CAT #: 93080020
IdentiClone® BCL1/JH Translocation Assay MegaKit - Gel Detection
The IdentiClone® BCL1/JH Translocation Assay is an in vitro diagnostic product intended for PCR-based detection of BCL1/JH t(11;14)(q13;q32) gene translocations in patients with suspect lymphoproliferations and an be used to:
- Identify BCL1/JH gene translocations highly suggestive of mantle cell lymphoma
- Distinguish mantle cell lymphoma from other neoplastic or benign B-cell proliferations
- Monitor and evaluate disease recurrence
Summary and Explanation of the Test
The BCL1/JH t(11;14)(q13;q32) gene translocation is mainly found in mantle cell lymphoma (MCL) (50-70%), but is also seen in B-prolymphocytic leukemia (B-PLL) (10-20%), plasma cell leukemia (PCL), splenic lymphoma with villous lymphocytes (SLVL), chronic lymphocytic leukemia (CLL) (2-5%), and in multiple myeloma (MM) (20-25%).1 Fluorescence-in-situ-hybridization (FISH) with probes flanking the BCL1/JH translocation breakpoint cluster region (Bcr) on chromosome 11 band q13 revealed that all mantle cell lymphomas (as defined by the REAL-classification) carry the t(11;14)(q13;q32).2,3 The BCL1/JH breakpoints are scattered over a region of 350 kilobases (kb), and approximately 41% of these breakpoints cluster in a locus of only 1 kb referred to as the BCL1 Major Translocation Cluster (MTC) region.3 The BCL1/JH breakpoints clustered in the 1 kb BCL1–MTC locus can be detected by polymerase chain reaction (PCR) methodology.
This aberrant gene translocation juxtaposes genes of the immunoglobulin heavy chain (IGH) joining (JH) region on chromosome 14q32 with the cyclin D1 gene on chromosome 11q13. The juxtaposition of IGH JH sequences results in the transcriptional activation of cyclin D1, which is involved in the regulation of the G1 progression and G1/S transition of the cell cycle.4,5 Translocation does not lead to expression of a fusion protein; in fact, oncogenesis is due to a promoter/enhancer exchange, wherein the immunoglobulin gene enhancer stimulates the expression of cyclin D1. Overexpression of cyclin D1, in turn, accelerates passage of transformed cells through the G1 phase. The revised WHO classification includes the presence of the t(11;14)(q13;q32) and/or overexpression of cyclin D1 as one of the characteristics for mantle cell lymphoma.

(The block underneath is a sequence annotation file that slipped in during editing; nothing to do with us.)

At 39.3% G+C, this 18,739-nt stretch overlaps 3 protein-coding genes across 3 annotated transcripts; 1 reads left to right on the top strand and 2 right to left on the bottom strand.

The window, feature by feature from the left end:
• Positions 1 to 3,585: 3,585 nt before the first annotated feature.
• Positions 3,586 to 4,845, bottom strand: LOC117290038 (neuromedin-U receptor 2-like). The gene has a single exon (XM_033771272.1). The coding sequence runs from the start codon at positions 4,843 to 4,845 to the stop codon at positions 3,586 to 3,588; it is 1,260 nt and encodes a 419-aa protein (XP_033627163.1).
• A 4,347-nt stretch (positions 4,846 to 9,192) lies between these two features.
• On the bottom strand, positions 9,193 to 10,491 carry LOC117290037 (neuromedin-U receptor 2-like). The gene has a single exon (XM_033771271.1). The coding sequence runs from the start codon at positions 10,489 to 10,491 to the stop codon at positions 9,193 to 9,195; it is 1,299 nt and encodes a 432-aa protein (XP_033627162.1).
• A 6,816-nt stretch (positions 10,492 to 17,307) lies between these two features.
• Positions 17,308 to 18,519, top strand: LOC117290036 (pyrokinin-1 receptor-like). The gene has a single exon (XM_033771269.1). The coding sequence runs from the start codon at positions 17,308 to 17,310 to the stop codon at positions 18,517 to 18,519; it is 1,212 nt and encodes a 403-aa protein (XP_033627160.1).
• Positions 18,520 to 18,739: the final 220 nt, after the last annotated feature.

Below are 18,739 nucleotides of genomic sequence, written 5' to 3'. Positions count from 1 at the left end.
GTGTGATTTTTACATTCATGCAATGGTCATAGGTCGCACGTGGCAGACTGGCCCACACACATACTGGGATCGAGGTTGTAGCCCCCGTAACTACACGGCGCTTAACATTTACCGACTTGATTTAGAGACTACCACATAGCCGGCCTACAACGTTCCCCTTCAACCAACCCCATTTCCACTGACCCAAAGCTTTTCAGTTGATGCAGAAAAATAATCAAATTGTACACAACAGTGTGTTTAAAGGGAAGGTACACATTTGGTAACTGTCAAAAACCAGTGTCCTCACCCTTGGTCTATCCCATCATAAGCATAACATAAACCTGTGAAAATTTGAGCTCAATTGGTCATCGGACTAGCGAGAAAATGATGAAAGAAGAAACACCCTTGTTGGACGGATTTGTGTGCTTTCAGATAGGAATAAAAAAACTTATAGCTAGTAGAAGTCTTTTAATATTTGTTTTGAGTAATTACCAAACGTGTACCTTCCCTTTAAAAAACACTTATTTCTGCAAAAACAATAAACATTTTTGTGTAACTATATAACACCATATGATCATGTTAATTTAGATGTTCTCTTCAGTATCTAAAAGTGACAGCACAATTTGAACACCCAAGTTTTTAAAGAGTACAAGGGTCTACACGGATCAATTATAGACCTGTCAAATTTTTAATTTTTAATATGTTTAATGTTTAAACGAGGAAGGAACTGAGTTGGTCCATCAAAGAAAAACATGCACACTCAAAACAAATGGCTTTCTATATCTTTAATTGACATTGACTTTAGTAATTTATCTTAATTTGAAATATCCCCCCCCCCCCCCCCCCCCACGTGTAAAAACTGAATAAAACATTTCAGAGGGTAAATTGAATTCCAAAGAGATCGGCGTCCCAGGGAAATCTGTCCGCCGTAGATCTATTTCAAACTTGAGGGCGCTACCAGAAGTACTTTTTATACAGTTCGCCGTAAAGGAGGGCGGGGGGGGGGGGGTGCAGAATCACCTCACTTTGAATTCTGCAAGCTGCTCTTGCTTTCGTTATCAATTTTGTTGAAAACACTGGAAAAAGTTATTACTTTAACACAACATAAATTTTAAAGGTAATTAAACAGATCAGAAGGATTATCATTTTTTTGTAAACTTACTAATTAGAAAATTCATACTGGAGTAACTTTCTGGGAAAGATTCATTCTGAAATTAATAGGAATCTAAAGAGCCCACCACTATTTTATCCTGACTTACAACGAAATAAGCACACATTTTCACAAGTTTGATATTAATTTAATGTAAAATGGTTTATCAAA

This test is most useful when confronted with a difficult differential diagnosis that includes MCL. For instance, a neoplastic B-cell proliferation in tissue, blood, or bone marrow that is difficult to categorize as CLL, follicular lymphoma (FL), lymphoma of mucosa-associated lymphoid tissue, or MCL can readily be classified as the latter if a BCL1/JH gene translocation is detected. This has important clinical implications, since mantle cell lymphomas are typically more aggressive and have an overall worse prognosis than other low-grade B-cell lymphomas. Since this molecular abnormality is also a tumor-specific marker, it can be used for staging purposes and to monitor patients for disease relapse after treatment, if their original lymphoma was studied and shown to have a BCL1/JH gene rearrangement.
Principles of the Procedure
Polymerase Chain Reaction (PCR)
PCR assays are routinely used for the identification of chromosome translocations. This test targets the MTC region of the BCL1/JH translocation and amplifies genomic DNA between primers that target the BCL1 gene and the conserved joining (JH) regions of the IGH gene (BCL1/JH Tube). Breakpoints that occur outside the MTC will not be identified by this particular test. Therefore, a negative result does not completely exclude the presence of a BCL1/JH gene rearrangement in the sample. DNA from a normal lymphocyte population will also produce a negative result.